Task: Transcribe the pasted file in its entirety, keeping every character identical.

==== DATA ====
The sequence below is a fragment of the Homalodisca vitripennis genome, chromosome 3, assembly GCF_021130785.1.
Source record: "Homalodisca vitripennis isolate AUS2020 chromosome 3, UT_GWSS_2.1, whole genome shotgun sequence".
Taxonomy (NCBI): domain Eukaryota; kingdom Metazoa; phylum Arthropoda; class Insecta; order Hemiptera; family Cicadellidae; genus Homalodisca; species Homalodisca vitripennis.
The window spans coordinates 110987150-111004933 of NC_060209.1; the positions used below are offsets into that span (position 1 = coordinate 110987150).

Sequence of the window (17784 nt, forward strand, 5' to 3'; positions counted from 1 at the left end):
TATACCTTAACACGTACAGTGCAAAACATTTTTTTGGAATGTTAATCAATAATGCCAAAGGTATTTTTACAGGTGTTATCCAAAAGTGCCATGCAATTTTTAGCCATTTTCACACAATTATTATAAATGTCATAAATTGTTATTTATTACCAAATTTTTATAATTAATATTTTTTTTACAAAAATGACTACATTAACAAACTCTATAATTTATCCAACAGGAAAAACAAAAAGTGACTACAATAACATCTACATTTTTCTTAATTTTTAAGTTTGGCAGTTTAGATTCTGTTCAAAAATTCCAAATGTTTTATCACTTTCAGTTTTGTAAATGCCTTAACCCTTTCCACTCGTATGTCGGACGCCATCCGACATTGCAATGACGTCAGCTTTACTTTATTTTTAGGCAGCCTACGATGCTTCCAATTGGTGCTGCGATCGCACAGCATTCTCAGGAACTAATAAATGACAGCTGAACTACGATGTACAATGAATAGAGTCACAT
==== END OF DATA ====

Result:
The sequence below is a fragment of the Homalodisca vitripennis genome, chromosome 3, assembly GCF_021130785.1.
Source record: "Homalodisca vitripennis isolate AUS2020 chromosome 3, UT_GWSS_2.1, whole genome shotgun sequence".
Taxonomy (NCBI): domain Eukaryota; kingdom Metazoa; phylum Arthropoda; class Insecta; order Hemiptera; family Cicadellidae; genus Homalodisca; species Homalodisca vitripennis.
The window spans coordinates 110987150-111004933 of NC_060209.1; the positions used below are offsets into that span (position 1 = coordinate 110987150).

Sequence of the window (17784 nt, forward strand, 5' to 3'; positions counted from 1 at the left end):
TATACCTTAACACGTACAGTGCAAAACATTTTTTTGGAATGTTAATCAATAATGCCAAAGGTATTTTTACAGGTGTTATCCAAAAGTGCCATGCAATTTTTAGCCATTTTCACACAATTATTATAAATGTCATAAATTGTTATTTATTACCAAATTTTTATAATTAATATTTTTTTTACAAAAATGACTACATTAACAAACTCTATAATTTATCCAACAGGAAAAACAAAAAGTGACTACAATAACATCTACATTTTTCTTAATTTTTAAGTTTGGCAGTTTAGATTCTGTTCAAAAATTCCAAATGTTTTATCACTTTCAGTTTTGTAAATGCCTTAACCCTTTCCACTCGTATGTCGGACGCCATCCGACATTGCAATGACGTCAGCTTTACTTTATTTTTAGGCAGCCTACGATGCTTCCAATTGGTGCTGCGATCGCACAGCATTCTCAGGAACTAATAAATGACAGCTGAACTACGATGTACAATGAATAGAGTCACAT